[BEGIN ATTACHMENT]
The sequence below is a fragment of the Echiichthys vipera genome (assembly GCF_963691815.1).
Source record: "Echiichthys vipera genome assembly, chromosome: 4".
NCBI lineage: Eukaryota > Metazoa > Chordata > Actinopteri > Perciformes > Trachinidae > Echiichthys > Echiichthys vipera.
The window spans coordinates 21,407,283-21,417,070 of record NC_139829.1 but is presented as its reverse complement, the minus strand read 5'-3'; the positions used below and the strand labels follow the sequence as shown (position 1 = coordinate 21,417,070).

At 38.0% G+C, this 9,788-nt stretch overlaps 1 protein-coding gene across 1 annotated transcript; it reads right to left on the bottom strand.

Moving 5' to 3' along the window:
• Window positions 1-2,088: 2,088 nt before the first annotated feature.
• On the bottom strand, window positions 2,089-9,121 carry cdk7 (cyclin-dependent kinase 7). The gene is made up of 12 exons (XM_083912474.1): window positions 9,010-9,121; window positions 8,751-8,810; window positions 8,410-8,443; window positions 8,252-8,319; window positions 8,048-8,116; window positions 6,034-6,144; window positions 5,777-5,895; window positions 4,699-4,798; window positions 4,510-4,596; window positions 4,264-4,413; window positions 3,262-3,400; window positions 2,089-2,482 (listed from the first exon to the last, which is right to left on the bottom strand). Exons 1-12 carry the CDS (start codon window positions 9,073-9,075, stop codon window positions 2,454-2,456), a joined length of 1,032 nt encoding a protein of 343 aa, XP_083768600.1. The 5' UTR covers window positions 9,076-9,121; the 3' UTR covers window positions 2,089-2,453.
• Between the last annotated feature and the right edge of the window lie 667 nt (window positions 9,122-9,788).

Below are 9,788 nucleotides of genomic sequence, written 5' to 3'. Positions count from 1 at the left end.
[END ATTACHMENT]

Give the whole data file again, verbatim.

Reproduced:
The sequence below is a fragment of the Echiichthys vipera genome (assembly GCF_963691815.1).
Source record: "Echiichthys vipera genome assembly, chromosome: 4".
NCBI lineage: Eukaryota > Metazoa > Chordata > Actinopteri > Perciformes > Trachinidae > Echiichthys > Echiichthys vipera.
The window spans coordinates 21,407,283-21,417,070 of record NC_139829.1 but is presented as its reverse complement, the minus strand read 5'-3'; the positions used below and the strand labels follow the sequence as shown (position 1 = coordinate 21,417,070).

At 38.0% G+C, this 9,788-nt stretch overlaps 1 protein-coding gene across 1 annotated transcript; it reads right to left on the bottom strand.

Moving 5' to 3' along the window:
• Window positions 1-2,088: 2,088 nt before the first annotated feature.
• On the bottom strand, window positions 2,089-9,121 carry cdk7 (cyclin-dependent kinase 7). The gene is made up of 12 exons (XM_083912474.1): window positions 9,010-9,121; window positions 8,751-8,810; window positions 8,410-8,443; window positions 8,252-8,319; window positions 8,048-8,116; window positions 6,034-6,144; window positions 5,777-5,895; window positions 4,699-4,798; window positions 4,510-4,596; window positions 4,264-4,413; window positions 3,262-3,400; window positions 2,089-2,482 (listed from the first exon to the last, which is right to left on the bottom strand). Exons 1-12 carry the CDS (start codon window positions 9,073-9,075, stop codon window positions 2,454-2,456), a joined length of 1,032 nt encoding a protein of 343 aa, XP_083768600.1. The 5' UTR covers window positions 9,076-9,121; the 3' UTR covers window positions 2,089-2,453.
• Between the last annotated feature and the right edge of the window lie 667 nt (window positions 9,122-9,788).

Below are 9,788 nucleotides of genomic sequence, written 5' to 3'. Positions count from 1 at the left end.